What else can I say? I love my Jesus, who befriended everyone. And I love that he’s pulled me out of my insular shell and into places I would never have gone before. I was wrong in the past for thinking that people who are gay are any more screwed up than the rest of this screwed up human race. I’m sorry that I ever said one word that made them feel less precious to God than I am. Right now, I have nothing but love.
By the way, I did have a sign, and that’s basically what it said (with credit to Derek Webb). I held it for a while in the parade, and then set it down so that I could clap. It blew away from me, across the barricade and landed face up on the street. The sweet young man to my right said, “Isn’t that your sign?”
“It’s okay, I was getting tired of holding it.” And ironically, I think more participants in the parade read the sign on the ground than had noticed it in my hand. It was just a disembodied message now, but I hope it was exactly what someone needed to hear.
I was wrong. I’m sorry. I love you.
We have a thing here at UIS called Safe Zone. It encourages faculty, staff, students to become someone who LGBT people feel comfortable talking with. The signs are given out after completing two safe zone meetings. Mine is on my door. I don’t advertise, I don’t feel I need to do that, but I do feel that I need to love. I have been working with a transgender student for months. To watch her hurt, to suffer, to ache for love, it just kills me. This poor child is still a child, and her world has changed. She will never be on the cover of Vanity Fair, or know the feeling oh having her own television show. But I can let her know she matters. I can let her know that she is my student, and my friend. I can give her books, watch her eat her vegetarian lunch, listen to her hurts, give her a hug, and let her know she is important.
No one has asked me about SCOTUS and their decision. No one has asked me about the deaths in Charleston. Because they know what they will hear. If we have ears to hear, and eyes to see, and don’t have love, then we are a big waste of space.
Love you Gherkin.
“If we have ears to hear, and eyes to see, and don’t have love, then we are a big waste of space.”
That’s awesome. 🙂
That may have been the most beautiful thing you have written. Well, except for maybe when you write about your kids… I am thankful that you are teaching my daughter just like you taught me. She is in great hands.
Thanks, Sean. She’s pretty sharp, too, that kid of yours. The apple didn’t fall far from the tree.
I often think we as “the church” would be surprise if Jesus were here where he would hang out, who he would be with, and why. It is the difference between being a Biblical Christian and a denominational Christian. One we live out the Bible, the other we live out our particular church doctrine. How do we expect to be His hands and His feet without getting outside the walls of the church? But of course this is coming from one paperless pastor to another. 😃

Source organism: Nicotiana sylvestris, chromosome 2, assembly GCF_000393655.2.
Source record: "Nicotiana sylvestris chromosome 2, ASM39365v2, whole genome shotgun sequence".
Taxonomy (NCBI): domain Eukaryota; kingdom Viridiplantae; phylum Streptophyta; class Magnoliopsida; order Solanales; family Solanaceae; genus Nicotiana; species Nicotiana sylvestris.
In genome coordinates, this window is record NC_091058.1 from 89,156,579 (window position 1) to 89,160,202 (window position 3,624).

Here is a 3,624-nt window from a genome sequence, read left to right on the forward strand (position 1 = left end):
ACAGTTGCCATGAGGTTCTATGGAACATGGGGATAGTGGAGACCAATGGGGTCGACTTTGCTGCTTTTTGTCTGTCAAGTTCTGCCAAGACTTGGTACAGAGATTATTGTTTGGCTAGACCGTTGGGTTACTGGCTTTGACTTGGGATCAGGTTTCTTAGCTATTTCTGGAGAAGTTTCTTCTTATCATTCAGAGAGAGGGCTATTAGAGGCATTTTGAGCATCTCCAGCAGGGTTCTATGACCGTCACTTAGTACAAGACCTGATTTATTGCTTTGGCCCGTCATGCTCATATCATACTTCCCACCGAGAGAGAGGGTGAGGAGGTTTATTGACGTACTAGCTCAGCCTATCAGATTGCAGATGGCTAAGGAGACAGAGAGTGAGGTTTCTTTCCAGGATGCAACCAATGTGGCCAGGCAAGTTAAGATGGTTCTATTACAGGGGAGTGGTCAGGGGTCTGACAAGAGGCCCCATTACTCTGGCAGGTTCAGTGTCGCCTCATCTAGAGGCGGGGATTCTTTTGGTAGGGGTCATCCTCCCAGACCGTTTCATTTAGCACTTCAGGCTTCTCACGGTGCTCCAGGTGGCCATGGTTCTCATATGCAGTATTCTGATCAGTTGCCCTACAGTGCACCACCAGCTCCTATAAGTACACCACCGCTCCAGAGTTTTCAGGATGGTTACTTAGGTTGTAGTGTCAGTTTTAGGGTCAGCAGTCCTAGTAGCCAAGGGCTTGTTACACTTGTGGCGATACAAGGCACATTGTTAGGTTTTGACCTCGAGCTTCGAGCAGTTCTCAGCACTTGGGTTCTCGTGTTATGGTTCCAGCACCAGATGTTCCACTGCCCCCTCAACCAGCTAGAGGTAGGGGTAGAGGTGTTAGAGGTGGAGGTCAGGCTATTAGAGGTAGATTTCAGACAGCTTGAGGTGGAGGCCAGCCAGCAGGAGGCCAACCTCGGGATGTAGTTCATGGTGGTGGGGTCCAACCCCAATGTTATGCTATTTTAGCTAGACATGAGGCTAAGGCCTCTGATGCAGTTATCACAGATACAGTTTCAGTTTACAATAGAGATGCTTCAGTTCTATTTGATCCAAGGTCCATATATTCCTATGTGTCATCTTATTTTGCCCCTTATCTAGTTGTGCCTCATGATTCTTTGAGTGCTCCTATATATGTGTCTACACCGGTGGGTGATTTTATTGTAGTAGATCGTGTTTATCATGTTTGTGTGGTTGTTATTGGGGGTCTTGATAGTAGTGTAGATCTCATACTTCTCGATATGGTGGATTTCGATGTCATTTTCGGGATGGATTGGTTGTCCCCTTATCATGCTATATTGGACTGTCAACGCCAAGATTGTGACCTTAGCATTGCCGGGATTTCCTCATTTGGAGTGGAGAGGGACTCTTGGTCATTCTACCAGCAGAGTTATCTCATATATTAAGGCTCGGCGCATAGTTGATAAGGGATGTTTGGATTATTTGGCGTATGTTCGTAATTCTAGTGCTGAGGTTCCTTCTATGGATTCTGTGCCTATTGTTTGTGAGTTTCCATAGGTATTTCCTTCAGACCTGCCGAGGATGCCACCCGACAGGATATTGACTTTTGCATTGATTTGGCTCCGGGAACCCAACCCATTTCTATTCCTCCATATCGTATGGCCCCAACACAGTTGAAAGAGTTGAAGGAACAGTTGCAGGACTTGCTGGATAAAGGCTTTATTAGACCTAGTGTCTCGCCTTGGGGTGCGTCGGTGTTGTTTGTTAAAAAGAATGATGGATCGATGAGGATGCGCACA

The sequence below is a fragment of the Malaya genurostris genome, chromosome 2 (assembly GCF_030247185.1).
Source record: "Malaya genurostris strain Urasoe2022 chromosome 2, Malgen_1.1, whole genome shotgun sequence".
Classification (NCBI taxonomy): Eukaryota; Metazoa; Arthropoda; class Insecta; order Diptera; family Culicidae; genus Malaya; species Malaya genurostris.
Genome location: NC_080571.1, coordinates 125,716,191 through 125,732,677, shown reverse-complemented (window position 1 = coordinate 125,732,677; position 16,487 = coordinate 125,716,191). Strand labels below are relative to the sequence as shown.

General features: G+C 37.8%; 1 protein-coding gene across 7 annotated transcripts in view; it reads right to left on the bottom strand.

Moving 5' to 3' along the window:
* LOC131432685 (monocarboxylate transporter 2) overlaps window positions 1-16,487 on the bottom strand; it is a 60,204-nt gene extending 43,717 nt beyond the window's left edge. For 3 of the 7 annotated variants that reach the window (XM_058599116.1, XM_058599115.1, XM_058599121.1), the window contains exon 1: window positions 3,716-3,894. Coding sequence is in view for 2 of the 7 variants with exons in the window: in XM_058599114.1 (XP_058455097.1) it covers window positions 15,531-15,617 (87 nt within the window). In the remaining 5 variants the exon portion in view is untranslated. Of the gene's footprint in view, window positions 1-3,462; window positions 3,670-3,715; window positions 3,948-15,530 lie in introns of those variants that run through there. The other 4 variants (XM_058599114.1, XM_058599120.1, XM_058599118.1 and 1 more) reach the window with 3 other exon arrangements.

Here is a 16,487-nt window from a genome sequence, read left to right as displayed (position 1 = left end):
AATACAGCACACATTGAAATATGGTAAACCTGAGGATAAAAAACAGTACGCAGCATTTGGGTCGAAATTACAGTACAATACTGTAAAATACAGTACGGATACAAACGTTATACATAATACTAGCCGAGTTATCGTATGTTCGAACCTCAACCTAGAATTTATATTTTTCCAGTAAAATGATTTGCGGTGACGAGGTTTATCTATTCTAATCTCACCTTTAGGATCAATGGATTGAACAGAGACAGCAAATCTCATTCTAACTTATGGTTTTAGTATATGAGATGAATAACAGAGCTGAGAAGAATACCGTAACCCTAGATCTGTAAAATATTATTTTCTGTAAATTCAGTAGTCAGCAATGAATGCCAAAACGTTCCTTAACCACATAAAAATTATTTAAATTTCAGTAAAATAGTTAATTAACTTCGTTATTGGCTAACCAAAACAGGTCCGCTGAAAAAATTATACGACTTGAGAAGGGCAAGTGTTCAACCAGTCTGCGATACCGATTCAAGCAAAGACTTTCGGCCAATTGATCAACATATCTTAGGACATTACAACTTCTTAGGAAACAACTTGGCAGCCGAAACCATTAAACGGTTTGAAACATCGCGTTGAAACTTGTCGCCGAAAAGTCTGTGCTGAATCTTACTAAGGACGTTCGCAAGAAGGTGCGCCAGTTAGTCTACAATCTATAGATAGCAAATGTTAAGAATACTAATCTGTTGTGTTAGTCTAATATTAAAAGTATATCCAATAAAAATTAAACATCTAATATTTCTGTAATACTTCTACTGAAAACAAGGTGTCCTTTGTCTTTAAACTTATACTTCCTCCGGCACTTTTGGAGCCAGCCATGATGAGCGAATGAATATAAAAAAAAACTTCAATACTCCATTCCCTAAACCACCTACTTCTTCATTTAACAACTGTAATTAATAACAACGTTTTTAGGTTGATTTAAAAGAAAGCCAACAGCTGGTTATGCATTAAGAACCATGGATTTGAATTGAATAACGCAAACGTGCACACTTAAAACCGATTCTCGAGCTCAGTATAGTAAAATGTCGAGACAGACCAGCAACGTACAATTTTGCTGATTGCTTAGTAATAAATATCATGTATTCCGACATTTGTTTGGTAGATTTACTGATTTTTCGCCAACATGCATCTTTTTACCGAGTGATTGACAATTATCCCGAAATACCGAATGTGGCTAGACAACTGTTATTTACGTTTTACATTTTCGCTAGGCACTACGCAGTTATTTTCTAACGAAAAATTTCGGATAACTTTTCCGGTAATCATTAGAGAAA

LikeLiked by 1 person
That makes all three of us “paperless pastors”. And I totally okay with that.
I’m paper trained…
LikeLiked by 1 person
Ha! Yes, you are.
While it is definitely true that Jesus is a friend to sinners, I doubt that the people he cast out of the temple felt that he was their friend, and those lawbreakers to whom He says “depart from me, I never knew you” are not his friends. To tell sinners of their sin is a loving thing to do, something I am glad my church does for me every Sunday.
Paperless Pastors are my favorite kind of Pastors! Free Pastors is what you are, free to minister like Jesus did, to those outside the church, unrestricted. I love that you went to Pride, Sharon, and I love that you wrote about it!
LikeLiked by 1 person
Sharon – What a great post! I applaud you for listening to the voice of God speaking to you and *acting* on it – I am reminded of a Scripture that has been near-and-dear to me, yet one I am still having to be humbled by continually, in recent years: “There is no fear in love, because perfect love drives out fear, because fear has to do with punishment. The one fears is not made perfect in love” (I John 4:18).
Thank you for being willing to step away from fear and into love, and being the light of the gospel and the presence of Jesus in places too many are too afraid to go. Thank you for your example of good orthopraxy, living out a life of love among people. We need more pastors – with or without papers – like you! Blessings,
LikeLiked by 1 person
This is a really important perspective, especially this week in light of the many things that are being said by Christians who refuse to get close enough to the situation to actually know what is going on! My favorite line was, “We Christians often talk about being ‘above reproach’ and while I get the point, I think we sometimes just like to be ‘above’. I am tired to trying to be above. I want to just be among, for a change.” Personally, I have so much more compassion now that I have gay and lesbian friends. It’s so different when we actually see people instead of issues. Thank you for your honesty, your willingness, and this post. L.
LikeLiked by 1 person
❤ ❤ ❤
Your courage, in being open and honest especially when it's scary, is encouraging to me.